Most of us are probably familiar with traditional images of terrifying goddesses or women of myth. Kali in India, the fierce goddess with bulging eyes, multiple weapons and long, red, protruding tongue is one, and the more fanciful, perhaps less terrifying Sheila-na-gig from Ireland and England is another. Through a Freudian lens Kali’s tongue could be a phallic image, while Sheila’s vagina is clearly feminine.
In 1922 Freud wrote a brief sketch that takes up only two pages in his Collected Papers for a longer essay on Medusa, the Greek version of the frightening female. For years I have found Freud’s reflections fascinating and fertile, even if at points they seem weak anthropologically and excessively ideological.
The story of Medusa is subtle and complicated. Let me just point out a few themes. She has snakes for hair, her gaze turns to stone anyone she sees or who sees her, and ultimately the hero Perseus decapitates her, and then from her head springs the horse Pegasus, source of the spring of the Muses. This is clearly a tale rich in implications, a gold mine for a myth-oriented psychologist.
Freud begins his notes with the equation, to decapitate = to castrate, and the castration is linked to the sight of something. Something? In his male-dominated viewpoint, naturally the pubic hair of a woman. A boy sees that a woman doesn’t have a penis and becomes anxious about not having one himself.
Now Freud makes a turn. The many hairs = the many snakes that mitigate the fear because they multiply the penises. At this point Freud makes a statement that got me meditating hard for many years: “This is confirmation of the technical rule according to which a multiplication of penis symbols signifies castration.” (I’d love to have a book full of these “technical rules.”)
I think of other multiplications of phallic symbols, such as soldiers lined up in massive numbers holding their long weapons out straight or tanks and missiles parading down city avenues. According to the technical rule, a multiplication of penis symbols signifies castration. Do these military marches and lofted guns signify castration rather than power? Does any display of a gun betray the weakness of the person holding it?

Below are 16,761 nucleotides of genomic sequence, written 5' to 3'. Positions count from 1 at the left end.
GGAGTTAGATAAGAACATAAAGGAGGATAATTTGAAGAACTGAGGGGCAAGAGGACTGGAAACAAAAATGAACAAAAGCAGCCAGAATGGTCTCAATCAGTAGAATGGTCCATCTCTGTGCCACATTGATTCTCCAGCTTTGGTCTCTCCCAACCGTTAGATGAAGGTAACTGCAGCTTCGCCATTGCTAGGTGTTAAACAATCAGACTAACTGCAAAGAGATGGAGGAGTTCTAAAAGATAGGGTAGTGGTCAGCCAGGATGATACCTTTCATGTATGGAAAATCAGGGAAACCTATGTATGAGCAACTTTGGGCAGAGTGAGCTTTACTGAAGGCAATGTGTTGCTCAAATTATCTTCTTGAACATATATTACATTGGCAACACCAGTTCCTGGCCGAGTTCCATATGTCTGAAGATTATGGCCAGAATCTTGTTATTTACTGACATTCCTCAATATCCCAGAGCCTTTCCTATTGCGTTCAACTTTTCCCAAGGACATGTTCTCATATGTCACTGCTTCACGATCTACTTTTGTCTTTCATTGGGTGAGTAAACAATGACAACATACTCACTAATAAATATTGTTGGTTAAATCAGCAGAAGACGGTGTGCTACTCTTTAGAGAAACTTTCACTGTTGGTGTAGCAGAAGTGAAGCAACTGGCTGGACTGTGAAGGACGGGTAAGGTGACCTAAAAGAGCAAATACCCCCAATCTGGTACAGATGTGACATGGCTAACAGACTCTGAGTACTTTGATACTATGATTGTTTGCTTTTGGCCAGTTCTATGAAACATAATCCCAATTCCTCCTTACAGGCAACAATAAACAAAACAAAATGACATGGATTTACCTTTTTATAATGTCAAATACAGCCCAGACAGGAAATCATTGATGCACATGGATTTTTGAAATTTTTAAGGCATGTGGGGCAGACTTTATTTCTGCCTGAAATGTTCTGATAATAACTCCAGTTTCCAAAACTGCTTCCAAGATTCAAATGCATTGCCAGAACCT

Any gun? Any display.? A father showing a gun to his impressionable son. The latest scope-fitted, night-seeing, rapid-firing weapon. Is a gun psychologically always a penis that is missing? (This whole subject begs book-length treatment. Here I can’t go into the problems of penis=power.) A gun does not signify power, but the lack of power. Always.
So, a gun is a symptom. But what is the cure for a gun? What would replace the gun and be real, have power? Why not a penis? Not the symbol of neurotic power but the means for being erotic, expressing love, incarnating desire, creating children, and offering pleasure. Maybe these qualities could be therapeutic for the gun. If everyone got serious about them, maybe they’d forget their guns.
In these times when women are rightfully correcting an excess of the power-penis, it isn’t always easy to appreciate this aspect of the male body. Our imagination of its mythic properties has become too narrow, partly because of Freud himself. He was too narrow in his vision of myth and of Medusa, and he limited far too much the imaginal implications of the penis.
It’s time to shift from the hero myth to something else. The hero, like Perseus, castrates. An alternative among the Greeks was Hermes, a humorous, witty figure, full of shadow, who was shown with a big, erect penis. He signifies love of life, lack of moralism and intense imagination. He was called “the guide of souls.” It might be better to march down our streets, as the Greeks apparently did, with penis-replicas on our shoulders rather than guns. The real thing.
Following up on Freud and looking at myth more closely, we have an opportunity to heal ourselves of the essentially neurotic gun and to recover a fuller enjoyment of either possessing or being with one who really possesses a penis.